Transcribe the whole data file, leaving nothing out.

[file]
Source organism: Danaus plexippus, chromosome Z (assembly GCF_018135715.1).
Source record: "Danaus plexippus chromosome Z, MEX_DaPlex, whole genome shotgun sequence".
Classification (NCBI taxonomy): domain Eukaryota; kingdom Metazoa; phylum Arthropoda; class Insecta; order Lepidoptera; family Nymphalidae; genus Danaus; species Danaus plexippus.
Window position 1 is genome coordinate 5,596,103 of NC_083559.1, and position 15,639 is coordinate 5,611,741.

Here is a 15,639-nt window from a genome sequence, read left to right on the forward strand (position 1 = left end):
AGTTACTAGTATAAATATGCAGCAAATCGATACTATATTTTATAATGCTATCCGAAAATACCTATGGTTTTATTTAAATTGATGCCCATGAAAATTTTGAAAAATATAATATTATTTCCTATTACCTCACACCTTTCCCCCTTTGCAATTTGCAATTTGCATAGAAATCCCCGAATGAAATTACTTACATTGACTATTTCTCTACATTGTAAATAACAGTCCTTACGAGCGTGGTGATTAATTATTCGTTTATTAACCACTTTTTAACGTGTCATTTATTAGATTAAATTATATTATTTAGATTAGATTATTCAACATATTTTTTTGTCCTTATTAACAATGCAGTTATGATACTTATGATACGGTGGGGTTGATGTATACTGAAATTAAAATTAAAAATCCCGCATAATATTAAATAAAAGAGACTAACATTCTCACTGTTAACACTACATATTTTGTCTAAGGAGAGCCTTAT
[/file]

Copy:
Source organism: Danaus plexippus, chromosome Z (assembly GCF_018135715.1).
Source record: "Danaus plexippus chromosome Z, MEX_DaPlex, whole genome shotgun sequence".
Classification (NCBI taxonomy): domain Eukaryota; kingdom Metazoa; phylum Arthropoda; class Insecta; order Lepidoptera; family Nymphalidae; genus Danaus; species Danaus plexippus.
Window position 1 is genome coordinate 5,596,103 of NC_083559.1, and position 15,639 is coordinate 5,611,741.

Here is a 15,639-nt window from a genome sequence, read left to right on the forward strand (position 1 = left end):
AGTTACTAGTATAAATATGCAGCAAATCGATACTATATTTTATAATGCTATCCGAAAATACCTATGGTTTTATTTAAATTGATGCCCATGAAAATTTTGAAAAATATAATATTATTTCCTATTACCTCACACCTTTCCCCCTTTGCAATTTGCAATTTGCATAGAAATCCCCGAATGAAATTACTTACATTGACTATTTCTCTACATTGTAAATAACAGTCCTTACGAGCGTGGTGATTAATTATTCGTTTATTAACCACTTTTTAACGTGTCATTTATTAGATTAAATTATATTATTTAGATTAGATTATTCAACATATTTTTTTGTCCTTATTAACAATGCAGTTATGATACTTATGATACGGTGGGGTTGATGTATACTGAAATTAAAATTAAAAATCCCGCATAATATTAAATAAAAGAGACTAACATTCTCACTGTTAACACTACATATTTTGTCTAAGGAGAGCCTTAT